The company is readying the underlying APIs that can further restrict apps’ data access
Android 13 comes with a new photo picker tool, but so far, we haven’t seen any app use it (or at least test it) in the wild. That’s because Google doesn’t have the necessary underlying APIs and features in place for this just yet, though this is about to change soon. Google is rolling out a new developer service and the corresponding user experience needed for the photo picker as part of the May Google System update, the company’s over-the-air update to Android components.
As we spotted in the Google System update changelog, the company is rolling out “New developer service and user experience to allow users to select specific photos or videos to share with an app rather than granting permission to all media files on the device.” This is right in line with the Android developers documentation detailing the photo picker, which states in an info box:
Note: Upcoming Google Play system updates are expected to include new features related to the photo picker. In one such update, the library will add support for apps that target Android 11 (API level 30) or higher (excluding Android Go devices).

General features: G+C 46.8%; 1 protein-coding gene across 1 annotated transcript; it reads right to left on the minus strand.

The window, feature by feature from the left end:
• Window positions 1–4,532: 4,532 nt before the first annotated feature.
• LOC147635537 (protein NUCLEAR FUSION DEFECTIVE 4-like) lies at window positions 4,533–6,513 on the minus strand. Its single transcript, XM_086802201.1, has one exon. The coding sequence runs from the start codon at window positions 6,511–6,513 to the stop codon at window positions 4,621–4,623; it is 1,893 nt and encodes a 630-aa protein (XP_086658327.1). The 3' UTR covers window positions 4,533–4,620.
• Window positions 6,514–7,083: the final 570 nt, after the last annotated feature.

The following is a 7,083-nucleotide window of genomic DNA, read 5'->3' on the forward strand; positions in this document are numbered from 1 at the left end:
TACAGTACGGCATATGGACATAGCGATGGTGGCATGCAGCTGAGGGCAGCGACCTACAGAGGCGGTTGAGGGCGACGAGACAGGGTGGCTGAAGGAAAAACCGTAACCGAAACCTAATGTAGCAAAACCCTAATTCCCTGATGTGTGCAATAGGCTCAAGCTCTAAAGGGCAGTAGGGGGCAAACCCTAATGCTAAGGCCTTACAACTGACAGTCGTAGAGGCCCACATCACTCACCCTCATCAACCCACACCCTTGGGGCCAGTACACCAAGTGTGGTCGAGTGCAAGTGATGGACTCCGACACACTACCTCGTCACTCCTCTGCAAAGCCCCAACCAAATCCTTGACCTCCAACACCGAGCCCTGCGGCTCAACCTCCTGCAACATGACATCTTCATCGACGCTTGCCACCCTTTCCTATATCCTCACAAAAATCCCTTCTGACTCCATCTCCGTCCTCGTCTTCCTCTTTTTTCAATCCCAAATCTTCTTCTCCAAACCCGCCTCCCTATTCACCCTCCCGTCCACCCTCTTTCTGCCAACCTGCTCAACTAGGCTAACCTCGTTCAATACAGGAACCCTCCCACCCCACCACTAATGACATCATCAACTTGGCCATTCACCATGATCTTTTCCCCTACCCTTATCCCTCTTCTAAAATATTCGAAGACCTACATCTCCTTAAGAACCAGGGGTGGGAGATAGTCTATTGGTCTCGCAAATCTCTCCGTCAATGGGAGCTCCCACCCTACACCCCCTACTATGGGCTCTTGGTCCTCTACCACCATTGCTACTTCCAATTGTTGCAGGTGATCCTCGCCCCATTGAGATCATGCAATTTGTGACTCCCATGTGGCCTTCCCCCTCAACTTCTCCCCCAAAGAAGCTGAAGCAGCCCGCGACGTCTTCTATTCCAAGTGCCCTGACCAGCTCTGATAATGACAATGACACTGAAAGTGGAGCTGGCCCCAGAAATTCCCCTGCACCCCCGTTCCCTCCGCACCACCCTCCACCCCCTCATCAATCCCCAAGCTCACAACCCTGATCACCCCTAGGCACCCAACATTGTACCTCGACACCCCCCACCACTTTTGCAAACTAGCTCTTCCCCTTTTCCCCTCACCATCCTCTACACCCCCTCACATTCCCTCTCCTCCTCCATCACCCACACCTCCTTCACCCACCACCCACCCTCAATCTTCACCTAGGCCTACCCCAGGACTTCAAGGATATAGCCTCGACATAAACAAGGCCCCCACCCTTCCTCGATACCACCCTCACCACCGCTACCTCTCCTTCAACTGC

With this wording in mind, it’s possible that the photo picker will also arrive on older Android versions. It’s been confirmed that the underlying code for the photo picker is already available in Android 12L, where Esper.io’s Mishaal Rahman was able to activate a working prototype of the feature. Google wants to support the photo picker in apps that target Android 11 (API level 30) or higher, so it might be possible to come to even older Android releases, too. Even if that’s not the case, this low entry barrier for app developers could mean that we will see widespread adaptation of the photo picker sooner rather than later.
While Android has already become much more secure thanks to more restrictions hindering apps from accessing all of your files without your permission, the photo picker is another step to more tightly sealed off environments for individual apps. The company previously already added a file picker interface that gives an app access to a few user-selected files only. These efforts are part of Google’s Scoped Storage initiative started in Android 11, which silos off big parts of your file storage from most apps.
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